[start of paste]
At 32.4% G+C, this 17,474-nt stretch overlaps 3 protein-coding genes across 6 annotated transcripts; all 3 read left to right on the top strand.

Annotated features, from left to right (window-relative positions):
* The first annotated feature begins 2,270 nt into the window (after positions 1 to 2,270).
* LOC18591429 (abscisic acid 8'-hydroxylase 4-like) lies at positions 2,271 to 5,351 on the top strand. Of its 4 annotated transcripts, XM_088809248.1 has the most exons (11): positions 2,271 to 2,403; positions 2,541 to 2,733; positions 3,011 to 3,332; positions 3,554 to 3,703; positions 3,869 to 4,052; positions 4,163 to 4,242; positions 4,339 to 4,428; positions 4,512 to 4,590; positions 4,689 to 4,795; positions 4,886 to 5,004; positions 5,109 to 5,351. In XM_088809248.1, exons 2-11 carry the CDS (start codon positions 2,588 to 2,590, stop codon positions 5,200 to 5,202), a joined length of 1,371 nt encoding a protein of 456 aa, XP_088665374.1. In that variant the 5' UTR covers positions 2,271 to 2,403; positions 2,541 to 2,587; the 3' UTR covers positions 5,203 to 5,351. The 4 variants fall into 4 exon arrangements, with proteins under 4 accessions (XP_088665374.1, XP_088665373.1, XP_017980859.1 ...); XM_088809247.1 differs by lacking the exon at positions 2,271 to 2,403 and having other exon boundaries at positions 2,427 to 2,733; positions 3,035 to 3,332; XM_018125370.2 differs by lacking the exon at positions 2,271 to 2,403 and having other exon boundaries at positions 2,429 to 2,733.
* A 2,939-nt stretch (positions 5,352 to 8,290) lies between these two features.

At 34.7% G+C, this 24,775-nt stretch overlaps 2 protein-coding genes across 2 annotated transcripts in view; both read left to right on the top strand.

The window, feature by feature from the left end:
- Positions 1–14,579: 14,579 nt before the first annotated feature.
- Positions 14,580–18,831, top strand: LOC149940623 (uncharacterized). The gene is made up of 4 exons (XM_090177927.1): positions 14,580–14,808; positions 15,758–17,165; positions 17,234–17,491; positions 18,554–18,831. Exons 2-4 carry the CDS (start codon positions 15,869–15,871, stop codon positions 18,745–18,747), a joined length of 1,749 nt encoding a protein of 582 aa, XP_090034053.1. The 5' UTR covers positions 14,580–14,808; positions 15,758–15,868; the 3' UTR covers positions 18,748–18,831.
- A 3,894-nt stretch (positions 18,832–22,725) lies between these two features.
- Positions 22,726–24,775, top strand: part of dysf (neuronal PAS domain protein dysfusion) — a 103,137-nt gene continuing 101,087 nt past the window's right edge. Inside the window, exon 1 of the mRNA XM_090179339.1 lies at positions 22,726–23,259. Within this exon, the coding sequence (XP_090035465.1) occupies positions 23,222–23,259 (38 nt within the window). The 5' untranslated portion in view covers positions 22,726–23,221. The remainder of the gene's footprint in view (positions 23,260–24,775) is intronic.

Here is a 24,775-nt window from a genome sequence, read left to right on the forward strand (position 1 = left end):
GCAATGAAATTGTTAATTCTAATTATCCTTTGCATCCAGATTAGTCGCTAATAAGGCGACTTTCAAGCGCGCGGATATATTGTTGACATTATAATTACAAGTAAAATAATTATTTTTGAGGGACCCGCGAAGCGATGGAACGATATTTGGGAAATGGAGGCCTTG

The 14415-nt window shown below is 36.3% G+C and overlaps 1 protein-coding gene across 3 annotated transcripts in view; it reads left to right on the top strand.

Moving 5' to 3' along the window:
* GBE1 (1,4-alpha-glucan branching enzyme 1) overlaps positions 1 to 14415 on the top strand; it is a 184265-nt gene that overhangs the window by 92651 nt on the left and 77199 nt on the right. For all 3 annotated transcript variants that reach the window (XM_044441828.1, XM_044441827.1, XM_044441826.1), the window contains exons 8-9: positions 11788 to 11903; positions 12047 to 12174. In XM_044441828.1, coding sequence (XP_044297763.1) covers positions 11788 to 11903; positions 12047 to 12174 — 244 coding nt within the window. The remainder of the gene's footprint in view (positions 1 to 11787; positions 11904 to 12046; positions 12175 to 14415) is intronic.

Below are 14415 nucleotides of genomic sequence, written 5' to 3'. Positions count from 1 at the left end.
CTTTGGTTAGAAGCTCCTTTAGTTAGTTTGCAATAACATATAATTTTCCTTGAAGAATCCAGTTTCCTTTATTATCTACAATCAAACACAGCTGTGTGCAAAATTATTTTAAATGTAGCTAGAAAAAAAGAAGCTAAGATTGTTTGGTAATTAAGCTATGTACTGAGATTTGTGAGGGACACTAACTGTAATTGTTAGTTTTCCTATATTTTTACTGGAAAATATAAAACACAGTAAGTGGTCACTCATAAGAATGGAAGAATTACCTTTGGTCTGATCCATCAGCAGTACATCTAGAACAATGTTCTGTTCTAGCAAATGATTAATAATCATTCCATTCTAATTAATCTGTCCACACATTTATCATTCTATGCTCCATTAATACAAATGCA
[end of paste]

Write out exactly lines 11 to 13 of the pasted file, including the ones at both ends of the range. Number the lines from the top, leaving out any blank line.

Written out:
- Positions 22,726–24,775, top strand: part of dysf (neuronal PAS domain protein dysfusion) — a 103,137-nt gene continuing 101,087 nt past the window's right edge. Inside the window, exon 1 of the mRNA XM_090179339.1 lies at positions 22,726–23,259. Within this exon, the coding sequence (XP_090035465.1) occupies positions 23,222–23,259 (38 nt within the window). The 5' untranslated portion in view covers positions 22,726–23,221. The remainder of the gene's footprint in view (positions 23,260–24,775) is intronic.

Here is a 24,775-nt window from a genome sequence, read left to right on the forward strand (position 1 = left end):
GCAATGAAATTGTTAATTCTAATTATCCTTTGCATCCAGATTAGTCGCTAATAAGGCGACTTTCAAGCGCGCGGATATATTGTTGACATTATAATTACAAGTAAAATAATTATTTTTGAGGGACCCGCGAAGCGATGGAACGATATTTGGGAAATGGAGGCCTTG